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ThinkFast: October 12, 2007

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"ThinkFast: October 12, 2007"

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The “richest Americans’ share of national income has hit a postwar record,” with the “wealthiest 1% of Americans earn[ing] 21.2% of all income in 2005, according to new data from the Internal Revenue Service. … The bottom 50% earned 12.8% of all income, down from 13.4% in 2004.”

The New York Times’s Paul Krugman covers the right-wing smear of Graeme Frost and his family, calling it “a perfect illustration of the modern right-wing political machine at work, and in particular its routine reliance on character assassination in place of honest debate.”

“A comprehensive global study of abortion has concluded that abortion rates are similar in countries where it is legal and those where it is not, suggesting that outlawing the procedure does little to deter women seeking it.” Additionally, abortion was found to be more dangerous where it is outlawed.

The ethics watchdog CREW asked a federal judge yesterday to order the White House to preserve tapes used to back up its e-mail system. “The White House is refusing to confirm that they have maintained e-mail going back to the beginning of the administration as they are required by law to do,” said Melanie Sloan, executive director of CREW.

In an “unusual” and “unprecedented” move, CIA director Michael Hayden has ordered an “internal inquiry into the work of the agency’s inspector general,” who has been responsible for “aggressive investigations” of the CIA’s detention and interrogation programs.

Time magazine asks, “Who will be punished for Haditha?” While few dispute the fact that “women and children were killed in their homes alongside adult males by U.S. Marines” in Hadith on Nov. 19, 2005, “the likelihood is” that none of the soldiers involved will be charged for murder.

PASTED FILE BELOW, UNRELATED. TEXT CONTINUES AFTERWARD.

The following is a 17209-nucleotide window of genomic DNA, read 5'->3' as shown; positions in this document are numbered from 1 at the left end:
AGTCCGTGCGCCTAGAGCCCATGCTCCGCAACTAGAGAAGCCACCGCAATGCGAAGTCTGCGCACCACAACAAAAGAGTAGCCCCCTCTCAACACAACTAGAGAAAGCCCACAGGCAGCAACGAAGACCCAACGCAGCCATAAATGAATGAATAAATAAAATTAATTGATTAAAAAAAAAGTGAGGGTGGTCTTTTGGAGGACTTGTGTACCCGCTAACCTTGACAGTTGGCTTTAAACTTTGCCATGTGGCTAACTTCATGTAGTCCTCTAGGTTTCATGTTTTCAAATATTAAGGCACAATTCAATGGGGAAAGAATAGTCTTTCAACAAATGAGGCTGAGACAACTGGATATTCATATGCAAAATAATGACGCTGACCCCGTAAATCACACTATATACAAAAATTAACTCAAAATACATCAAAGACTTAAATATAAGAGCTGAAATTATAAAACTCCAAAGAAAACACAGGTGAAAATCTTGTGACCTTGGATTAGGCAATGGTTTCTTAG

The Sept. 16 shootout in Baghdad by Blackwater guards was a “criminal event,” according to a report by the first U.S. soldiers to arrive on the scene. “It had every indication of an excessive shooting,” said Lt. Col. Mike Tarsa, who led the troops who responded to the incident.

“Republican sources confirmed Thursday that 18-term Rep. Ralph Regula (R-Ohio) will announce his retirement imminently, perhaps as soon as Friday” If Regula does in fact make it official tomorrow, he will be the tenth Republican to retire this cycle.

And finally: Even the White House has noticed Radiohead’s new album. Deputy Press Secretary Tony Fratto is reportedly a “big fan” of the group and plans to download “In Rainbows.” National Security Council spokesman Gordon Johndroe said that he is “90 percent sure” he has a few Radiohead songs on his iPod, but none from their 2003 album, “Hail to the Thief,” which is considered a reference to President Bush.

What did we miss? Let us know in the comments section.

‹ Al Gore named co-winner of Nobel Peace Prize.

White House ‘happy’ over Gore win. ›

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